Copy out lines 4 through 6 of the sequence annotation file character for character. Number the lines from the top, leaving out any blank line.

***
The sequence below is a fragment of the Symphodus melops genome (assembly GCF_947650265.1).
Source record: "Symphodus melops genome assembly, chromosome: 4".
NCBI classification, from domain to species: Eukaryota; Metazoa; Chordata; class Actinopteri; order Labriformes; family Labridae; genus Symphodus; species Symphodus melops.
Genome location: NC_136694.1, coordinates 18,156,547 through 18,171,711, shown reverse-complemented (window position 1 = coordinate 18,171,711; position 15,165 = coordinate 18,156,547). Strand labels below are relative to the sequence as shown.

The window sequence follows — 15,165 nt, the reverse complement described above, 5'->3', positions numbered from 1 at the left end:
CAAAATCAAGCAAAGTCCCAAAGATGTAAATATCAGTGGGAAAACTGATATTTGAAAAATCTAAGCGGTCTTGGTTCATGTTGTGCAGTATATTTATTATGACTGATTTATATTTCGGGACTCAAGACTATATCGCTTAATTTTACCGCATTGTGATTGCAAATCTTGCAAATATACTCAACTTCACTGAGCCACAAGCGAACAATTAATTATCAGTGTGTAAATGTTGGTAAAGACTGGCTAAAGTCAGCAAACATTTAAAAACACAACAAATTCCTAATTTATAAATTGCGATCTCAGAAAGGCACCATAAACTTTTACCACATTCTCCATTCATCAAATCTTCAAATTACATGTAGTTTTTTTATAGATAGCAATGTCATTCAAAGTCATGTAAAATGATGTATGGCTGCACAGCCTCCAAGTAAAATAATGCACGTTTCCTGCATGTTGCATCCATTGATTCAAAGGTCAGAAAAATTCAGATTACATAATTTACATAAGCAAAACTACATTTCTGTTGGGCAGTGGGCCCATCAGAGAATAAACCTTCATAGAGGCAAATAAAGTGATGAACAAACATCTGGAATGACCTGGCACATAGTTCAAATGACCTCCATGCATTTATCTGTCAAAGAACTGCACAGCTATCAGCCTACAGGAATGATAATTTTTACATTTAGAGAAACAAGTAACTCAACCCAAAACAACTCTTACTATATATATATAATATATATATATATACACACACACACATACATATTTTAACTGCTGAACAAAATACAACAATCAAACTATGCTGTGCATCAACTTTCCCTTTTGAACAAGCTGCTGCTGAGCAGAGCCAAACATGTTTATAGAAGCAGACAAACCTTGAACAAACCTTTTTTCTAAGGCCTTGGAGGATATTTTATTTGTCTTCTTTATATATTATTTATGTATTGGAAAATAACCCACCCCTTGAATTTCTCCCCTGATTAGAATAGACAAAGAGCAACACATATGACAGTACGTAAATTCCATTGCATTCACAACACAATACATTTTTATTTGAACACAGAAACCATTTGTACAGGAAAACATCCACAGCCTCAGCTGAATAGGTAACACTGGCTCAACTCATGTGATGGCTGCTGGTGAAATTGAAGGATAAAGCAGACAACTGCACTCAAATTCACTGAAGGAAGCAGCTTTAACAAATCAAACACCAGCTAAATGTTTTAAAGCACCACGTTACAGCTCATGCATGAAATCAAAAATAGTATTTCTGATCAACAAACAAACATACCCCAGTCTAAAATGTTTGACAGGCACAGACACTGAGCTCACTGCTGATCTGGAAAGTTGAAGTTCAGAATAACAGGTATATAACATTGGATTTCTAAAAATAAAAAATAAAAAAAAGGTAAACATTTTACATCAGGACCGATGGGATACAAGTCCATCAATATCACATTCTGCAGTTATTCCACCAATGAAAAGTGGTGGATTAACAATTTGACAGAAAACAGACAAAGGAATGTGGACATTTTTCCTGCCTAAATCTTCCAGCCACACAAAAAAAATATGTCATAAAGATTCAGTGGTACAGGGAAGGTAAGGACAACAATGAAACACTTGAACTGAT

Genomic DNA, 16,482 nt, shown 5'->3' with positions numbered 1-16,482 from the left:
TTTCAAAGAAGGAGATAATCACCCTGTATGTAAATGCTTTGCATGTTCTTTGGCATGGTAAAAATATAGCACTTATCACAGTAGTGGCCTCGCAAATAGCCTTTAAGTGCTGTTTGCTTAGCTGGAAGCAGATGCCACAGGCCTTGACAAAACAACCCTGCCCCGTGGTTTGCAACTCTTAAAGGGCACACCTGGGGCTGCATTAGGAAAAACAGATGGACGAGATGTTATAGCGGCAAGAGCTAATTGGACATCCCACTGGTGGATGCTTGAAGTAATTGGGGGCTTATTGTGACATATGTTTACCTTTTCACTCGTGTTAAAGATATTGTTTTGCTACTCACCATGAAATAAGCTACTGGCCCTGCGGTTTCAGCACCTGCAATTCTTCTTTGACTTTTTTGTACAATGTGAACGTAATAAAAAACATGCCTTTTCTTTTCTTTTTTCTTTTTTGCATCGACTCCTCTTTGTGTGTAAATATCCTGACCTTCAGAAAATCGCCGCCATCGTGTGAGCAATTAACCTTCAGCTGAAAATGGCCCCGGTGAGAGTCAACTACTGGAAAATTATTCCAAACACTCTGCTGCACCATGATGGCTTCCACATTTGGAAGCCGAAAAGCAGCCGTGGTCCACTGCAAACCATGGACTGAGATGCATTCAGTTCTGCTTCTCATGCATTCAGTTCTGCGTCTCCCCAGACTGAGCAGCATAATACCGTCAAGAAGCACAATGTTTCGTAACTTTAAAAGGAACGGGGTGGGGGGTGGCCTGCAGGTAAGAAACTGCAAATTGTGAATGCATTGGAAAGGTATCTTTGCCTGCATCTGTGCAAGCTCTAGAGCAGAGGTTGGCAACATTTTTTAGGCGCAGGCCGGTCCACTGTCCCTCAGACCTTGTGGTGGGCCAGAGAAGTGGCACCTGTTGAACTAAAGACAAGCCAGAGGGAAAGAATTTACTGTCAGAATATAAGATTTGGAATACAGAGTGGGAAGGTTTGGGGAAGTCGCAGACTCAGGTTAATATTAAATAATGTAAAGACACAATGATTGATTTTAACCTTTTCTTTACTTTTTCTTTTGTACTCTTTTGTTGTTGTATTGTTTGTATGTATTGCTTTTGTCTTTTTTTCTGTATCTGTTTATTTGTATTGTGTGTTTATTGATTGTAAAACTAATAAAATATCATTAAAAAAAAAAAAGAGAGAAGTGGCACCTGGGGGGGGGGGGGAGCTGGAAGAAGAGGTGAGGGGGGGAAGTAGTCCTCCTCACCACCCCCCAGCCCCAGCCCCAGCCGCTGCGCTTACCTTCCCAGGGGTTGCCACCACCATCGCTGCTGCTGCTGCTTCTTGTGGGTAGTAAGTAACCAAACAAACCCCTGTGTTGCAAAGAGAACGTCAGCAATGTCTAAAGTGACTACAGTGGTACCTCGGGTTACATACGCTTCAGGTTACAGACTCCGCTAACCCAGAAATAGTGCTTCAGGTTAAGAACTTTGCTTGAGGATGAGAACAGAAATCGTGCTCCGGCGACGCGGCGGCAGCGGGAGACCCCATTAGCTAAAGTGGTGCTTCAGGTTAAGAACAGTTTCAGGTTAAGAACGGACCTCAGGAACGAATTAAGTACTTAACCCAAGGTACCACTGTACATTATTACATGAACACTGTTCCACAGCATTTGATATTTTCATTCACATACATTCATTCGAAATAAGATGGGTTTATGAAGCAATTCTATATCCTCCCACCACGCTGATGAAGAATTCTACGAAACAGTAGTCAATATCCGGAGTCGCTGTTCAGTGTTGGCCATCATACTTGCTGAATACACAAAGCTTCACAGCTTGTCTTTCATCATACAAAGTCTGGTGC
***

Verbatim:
Genome location: NC_136694.1, coordinates 18,156,547 through 18,171,711, shown reverse-complemented (window position 1 = coordinate 18,171,711; position 15,165 = coordinate 18,156,547). Strand labels below are relative to the sequence as shown.

The window sequence follows — 15,165 nt, the reverse complement described above, 5'->3', positions numbered from 1 at the left end:
CAAAATCAAGCAAAGTCCCAAAGATGTAAATATCAGTGGGAAAACTGATATTTGAAAAATCTAAGCGGTCTTGGTTCATGTTGTGCAGTATATTTATTATGACTGATTTATATTTCGGGACTCAAGACTATATCGCTTAATTTTACCGCATTGTGATTGCAAATCTTGCAAATATACTCAACTTCACTGAGCCACAAGCGAACAATTAATTATCAGTGTGTAAATGTTGGTAAAGACTGGCTAAAGTCAGCAAACATTTAAAAACACAACAAATTCCTAATTTATAAATTGCGATCTCAGAAAGGCACCATAAACTTTTACCACATTCTCCATTCATCAAATCTTCAAATTACATGTAGTTTTTTTATAGATAGCAATGTCATTCAAAGTCATGTAAAATGATGTATGGCTGCACAGCCTCCAAGTAAAATAATGCACGTTTCCTGCATGTTGCATCCATTGATTCAAAGGTCAGAAAAATTCAGATTACATAATTTACATAAGCAAAACTACATTTCTGTTGGGCAGTGGGCCCATCAGAGAATAAACCTTCATAGAGGCAAATAAAGTGATGAACAAACATCTGGAATGACCTGGCACATAGTTCAAATGACCTCCATGCATTTATCTGTCAAAGAACTGCACAGCTATCAGCCTACAGGAATGATAATTTTTACATTTAGAGAAACAAGTAACTCAACCCAAAACAACTCTTACTATATATATATAATATATATATATATACACACACACACATACATATTTTAACTGCTGAACAAAATACAACAATCAAACTATGCTGTGCATCAACTTTCCCTTTTGAACAAGCTGCTGCTGAGCAGAGCCAAACATGTTTATAGAAGCAGACAAACCTTGAACAAACCTTTTTTCTAAGGCCTTGGAGGATATTTTATTTGTCTTCTTTATATATTATTTATGTATTGGAAAATAACCCACCCCTTGAATTTCTCCCCTGATTAGAATAGACAAAGAGCAACACATATGACAGTACGTAAATTCCATTGCATTCACAACACAATACATTTTTATTTGAACACAGAAACCATTTGTACAGGAAAACATCCACAGCCTCAGCTGAATAGGTAACACTGGCTCAACTCATGTGATGGCTGCTGGTGAAATTGAAGGATAAAGCAGACAACTGCACTCAAATTCACTGAAGGAAGCAGCTTTAACAAATCAAACACCAGCTAAATGTTTTAAAGCACCACGTTACAGCTCATGCATGAAATCAAAAATAGTATTTCTGATCAACAAACAAACATACCCCAGTCTAAAATGTTTGACAGGCACAGACACTGAGCTCACTGCTGATCTGGAAAGTTGAAGTTCAGAATAACAGGTATATAACATTGGATTTCTAAAAATAAAAAATAAAAAAAAGGTAAACATTTTACATCAGGACCGATGGGATACAAGTCCATCAATATCACATTCTGCAGTTATTCCACCAATGAAAAGTGGTGGATTAACAATTTGACAGAAAACAGACAAAGGAATGTGGACATTTTTCCTGCCTAAATCTTCCAGCCACACAAAAAAAATATGTCATAAAGATTCAGTGGTACAGGGAAGGTAAGGACAACAATGAAACACTTGAACTGAT